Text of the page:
the Inkblot

It is time to toss the tampon tax

Tampons prove to be a necessity, not a luxury

Cristina Garcia serves on the California State Assembly and advocates for the elimination of the tampon tax.

Courtesy of Creative Commons

Cristina Garcia serves on the California State Assembly and advocates for the elimination of the tampon tax.

Madison Vigdor

When former President George H.W. Bush first imposed the luxury tax in 1991, its main purpose was to reduce the federal budget deficit by imposing taxes on the wealthy for non-essential products. But since 1991, the meaning of luxury has shifted from jewelry pearls to Tampax Pearls.

Unlike the other objects on the list of taxed items — watches, tobacco, high-end cars and alcohol — tampons are necessary for both comfort and cleanliness. Without an expensive car, consumers have to downgrade to a cheaper model. But without menstrual products, women are susceptible to health risks like HPV and incontinence.

Assuming they choose to use these products and avoid the potential medical hazards, women must also face the financial disadvantages that come with the added price of the luxury tax. While the tax originally targeted Americans who could afford as many tampons as they pleased, the lower class, in particular, suffered as the upper class continued to thrive.

According to The U.S. Department of Housing and Urban Development Annual Homeless Assessment Report, menstrual products are some of the most requested, yet least donated, products. Without them, homeless and low-income women resort to their next best options: using toilet paper, paper towels, rags and even socks instead.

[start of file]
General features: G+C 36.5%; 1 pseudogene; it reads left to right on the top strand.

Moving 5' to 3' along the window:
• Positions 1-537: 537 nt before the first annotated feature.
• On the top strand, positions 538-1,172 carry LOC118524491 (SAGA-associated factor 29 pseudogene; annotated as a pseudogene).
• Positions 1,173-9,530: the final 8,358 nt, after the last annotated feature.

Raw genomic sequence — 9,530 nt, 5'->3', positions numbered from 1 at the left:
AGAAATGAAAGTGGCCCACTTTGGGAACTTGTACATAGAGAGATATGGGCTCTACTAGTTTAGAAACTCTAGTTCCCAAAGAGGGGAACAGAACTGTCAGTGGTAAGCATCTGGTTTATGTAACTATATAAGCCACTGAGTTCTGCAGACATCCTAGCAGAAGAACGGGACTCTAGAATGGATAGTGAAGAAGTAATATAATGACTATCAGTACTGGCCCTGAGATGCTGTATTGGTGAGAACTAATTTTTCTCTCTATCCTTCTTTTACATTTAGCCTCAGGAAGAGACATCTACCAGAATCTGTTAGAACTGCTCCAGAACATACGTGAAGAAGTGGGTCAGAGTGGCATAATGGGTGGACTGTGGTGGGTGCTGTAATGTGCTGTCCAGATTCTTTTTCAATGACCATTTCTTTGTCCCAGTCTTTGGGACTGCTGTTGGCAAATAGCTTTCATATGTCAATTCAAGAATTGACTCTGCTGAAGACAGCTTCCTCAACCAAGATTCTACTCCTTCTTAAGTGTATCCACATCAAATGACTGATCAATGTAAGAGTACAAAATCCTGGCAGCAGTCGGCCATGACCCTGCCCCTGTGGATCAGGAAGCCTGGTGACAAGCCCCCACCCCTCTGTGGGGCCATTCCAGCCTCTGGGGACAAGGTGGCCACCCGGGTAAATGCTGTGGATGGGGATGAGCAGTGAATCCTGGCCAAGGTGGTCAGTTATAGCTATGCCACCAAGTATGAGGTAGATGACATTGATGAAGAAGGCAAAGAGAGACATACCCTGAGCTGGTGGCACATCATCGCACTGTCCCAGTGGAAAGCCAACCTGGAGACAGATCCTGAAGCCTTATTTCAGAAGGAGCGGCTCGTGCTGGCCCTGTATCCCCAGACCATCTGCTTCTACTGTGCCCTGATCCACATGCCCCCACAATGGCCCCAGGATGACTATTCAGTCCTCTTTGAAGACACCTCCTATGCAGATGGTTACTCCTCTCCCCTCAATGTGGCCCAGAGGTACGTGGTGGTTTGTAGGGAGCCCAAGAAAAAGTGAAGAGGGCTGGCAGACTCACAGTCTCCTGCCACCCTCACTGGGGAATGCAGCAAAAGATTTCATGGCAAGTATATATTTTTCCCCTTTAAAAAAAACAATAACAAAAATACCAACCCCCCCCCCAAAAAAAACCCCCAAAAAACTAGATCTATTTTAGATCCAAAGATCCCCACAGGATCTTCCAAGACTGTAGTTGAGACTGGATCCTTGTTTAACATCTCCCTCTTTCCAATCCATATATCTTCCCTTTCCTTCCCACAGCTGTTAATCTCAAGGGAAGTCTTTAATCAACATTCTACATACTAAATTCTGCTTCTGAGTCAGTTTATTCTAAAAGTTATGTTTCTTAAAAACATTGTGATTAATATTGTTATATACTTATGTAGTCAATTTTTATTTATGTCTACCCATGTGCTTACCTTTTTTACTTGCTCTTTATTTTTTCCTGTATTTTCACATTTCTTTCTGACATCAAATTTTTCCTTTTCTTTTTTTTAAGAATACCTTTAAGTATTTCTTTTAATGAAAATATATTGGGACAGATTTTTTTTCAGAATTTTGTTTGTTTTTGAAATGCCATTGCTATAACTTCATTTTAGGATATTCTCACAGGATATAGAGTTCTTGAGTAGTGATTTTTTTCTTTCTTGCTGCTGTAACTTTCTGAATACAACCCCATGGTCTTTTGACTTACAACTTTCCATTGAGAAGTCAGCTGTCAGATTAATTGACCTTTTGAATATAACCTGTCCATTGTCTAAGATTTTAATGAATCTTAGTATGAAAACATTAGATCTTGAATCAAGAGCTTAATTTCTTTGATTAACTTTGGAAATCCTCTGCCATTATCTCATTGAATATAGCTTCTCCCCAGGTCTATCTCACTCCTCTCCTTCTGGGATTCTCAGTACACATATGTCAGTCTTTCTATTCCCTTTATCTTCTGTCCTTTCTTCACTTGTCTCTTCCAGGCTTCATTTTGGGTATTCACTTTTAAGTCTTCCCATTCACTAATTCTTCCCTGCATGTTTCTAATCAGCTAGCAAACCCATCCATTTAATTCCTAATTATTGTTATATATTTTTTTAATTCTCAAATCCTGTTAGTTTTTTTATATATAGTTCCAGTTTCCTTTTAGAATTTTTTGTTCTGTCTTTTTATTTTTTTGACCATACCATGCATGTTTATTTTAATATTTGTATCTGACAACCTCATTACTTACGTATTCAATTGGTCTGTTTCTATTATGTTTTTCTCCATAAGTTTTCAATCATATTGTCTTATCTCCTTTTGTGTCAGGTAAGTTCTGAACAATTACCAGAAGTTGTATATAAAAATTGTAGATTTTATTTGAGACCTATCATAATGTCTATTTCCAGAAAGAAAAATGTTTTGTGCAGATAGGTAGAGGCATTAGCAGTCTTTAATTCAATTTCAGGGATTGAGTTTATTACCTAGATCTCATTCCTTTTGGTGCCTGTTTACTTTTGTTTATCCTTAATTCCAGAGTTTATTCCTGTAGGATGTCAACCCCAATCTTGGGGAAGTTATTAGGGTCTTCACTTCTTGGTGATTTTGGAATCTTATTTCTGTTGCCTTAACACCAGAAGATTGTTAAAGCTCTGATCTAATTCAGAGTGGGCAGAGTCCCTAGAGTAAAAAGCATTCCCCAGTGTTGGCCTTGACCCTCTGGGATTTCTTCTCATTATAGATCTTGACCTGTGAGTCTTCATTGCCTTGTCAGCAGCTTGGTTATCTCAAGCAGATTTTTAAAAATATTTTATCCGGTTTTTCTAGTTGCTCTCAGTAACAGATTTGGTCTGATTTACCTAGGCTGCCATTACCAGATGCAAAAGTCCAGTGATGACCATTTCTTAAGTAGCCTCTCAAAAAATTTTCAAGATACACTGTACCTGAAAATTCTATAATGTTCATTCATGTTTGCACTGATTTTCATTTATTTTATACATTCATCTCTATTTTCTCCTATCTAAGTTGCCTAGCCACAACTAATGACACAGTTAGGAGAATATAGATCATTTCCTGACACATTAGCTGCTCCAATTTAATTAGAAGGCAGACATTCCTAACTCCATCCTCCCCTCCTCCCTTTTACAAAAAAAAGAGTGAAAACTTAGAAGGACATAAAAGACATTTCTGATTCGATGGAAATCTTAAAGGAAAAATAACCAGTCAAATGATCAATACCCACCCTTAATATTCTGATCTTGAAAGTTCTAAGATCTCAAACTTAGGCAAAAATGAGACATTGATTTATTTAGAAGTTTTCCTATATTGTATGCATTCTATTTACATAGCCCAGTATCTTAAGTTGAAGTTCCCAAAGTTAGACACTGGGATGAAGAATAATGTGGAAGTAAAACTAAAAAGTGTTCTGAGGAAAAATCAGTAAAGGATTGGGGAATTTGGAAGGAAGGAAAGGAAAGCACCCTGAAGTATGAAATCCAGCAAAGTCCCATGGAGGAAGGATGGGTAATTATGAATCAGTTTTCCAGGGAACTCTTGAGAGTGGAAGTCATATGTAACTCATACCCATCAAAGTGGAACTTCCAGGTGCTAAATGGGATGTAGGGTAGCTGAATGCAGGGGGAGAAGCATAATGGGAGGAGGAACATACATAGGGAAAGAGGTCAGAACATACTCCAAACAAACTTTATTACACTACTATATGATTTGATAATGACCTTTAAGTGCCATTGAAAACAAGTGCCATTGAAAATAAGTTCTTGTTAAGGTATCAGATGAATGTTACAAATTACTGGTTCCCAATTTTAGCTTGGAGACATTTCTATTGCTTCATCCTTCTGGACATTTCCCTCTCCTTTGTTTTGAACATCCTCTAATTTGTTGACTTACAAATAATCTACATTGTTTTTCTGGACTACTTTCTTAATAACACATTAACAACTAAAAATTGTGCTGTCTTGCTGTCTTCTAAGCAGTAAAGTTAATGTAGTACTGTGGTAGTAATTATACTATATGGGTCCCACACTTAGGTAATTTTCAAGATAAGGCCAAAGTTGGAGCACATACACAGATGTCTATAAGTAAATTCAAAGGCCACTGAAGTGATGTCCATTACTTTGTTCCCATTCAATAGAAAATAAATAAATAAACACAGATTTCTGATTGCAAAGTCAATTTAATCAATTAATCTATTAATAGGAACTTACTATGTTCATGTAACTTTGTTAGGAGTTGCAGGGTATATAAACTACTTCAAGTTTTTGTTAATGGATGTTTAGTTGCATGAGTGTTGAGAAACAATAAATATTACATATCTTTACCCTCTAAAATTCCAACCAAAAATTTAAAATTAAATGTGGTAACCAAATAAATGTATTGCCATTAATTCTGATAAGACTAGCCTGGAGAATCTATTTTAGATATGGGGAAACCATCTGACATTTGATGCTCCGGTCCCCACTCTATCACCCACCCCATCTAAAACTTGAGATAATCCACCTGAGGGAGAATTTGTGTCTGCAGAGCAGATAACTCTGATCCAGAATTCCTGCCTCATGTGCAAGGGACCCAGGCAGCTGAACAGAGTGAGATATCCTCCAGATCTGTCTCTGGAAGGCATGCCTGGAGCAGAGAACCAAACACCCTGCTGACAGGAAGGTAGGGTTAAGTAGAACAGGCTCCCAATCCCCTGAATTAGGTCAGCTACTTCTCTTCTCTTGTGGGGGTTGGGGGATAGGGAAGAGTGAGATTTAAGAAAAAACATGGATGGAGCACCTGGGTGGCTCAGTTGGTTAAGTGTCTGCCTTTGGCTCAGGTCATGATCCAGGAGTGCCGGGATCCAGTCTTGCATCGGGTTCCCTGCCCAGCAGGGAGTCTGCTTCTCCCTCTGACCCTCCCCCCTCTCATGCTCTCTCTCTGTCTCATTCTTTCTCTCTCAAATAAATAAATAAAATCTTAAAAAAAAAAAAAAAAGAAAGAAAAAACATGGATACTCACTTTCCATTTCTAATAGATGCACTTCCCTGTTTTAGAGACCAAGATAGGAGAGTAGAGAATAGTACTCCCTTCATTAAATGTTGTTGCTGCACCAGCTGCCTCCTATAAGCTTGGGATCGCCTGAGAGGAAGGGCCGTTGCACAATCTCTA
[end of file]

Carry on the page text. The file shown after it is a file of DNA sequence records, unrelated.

Jessie Plotkin of Orange County, Ca. dedicates her life to gathering feminine hygiene products via donations for these women. According to the Los Angeles Times, her anti-poverty think tank, Rock and Wrap It Up, has collected 11,000 individually wrapped pads, tampons and liners.

“I’ve heard stories of women who have traded food stamps for tampons,” Plotkin said. “What we’re saying is that this is a physical need. It’s not a choice. It’s coming whether you’re prepared or not.”

Though the luxury tax remains on tampons in 37 states, lawmakers are actively trying to eliminate it. Assembly members Cristina Garcia and Ling Ling Chang introduced legislation to make pads, tampons and liners exempt from sales tax in the state of California, where women pay more than $20 million in taxes on these items in a year, according to Garcia’s statements.

“Every month we are told our periods are a luxury, while also being told they are something to be ashamed of and we must hide,” Garcia said in August 2016. “Let me be clear, on biology, periods are not luxuries and they are definitely not something women should be ashamed of, period!”

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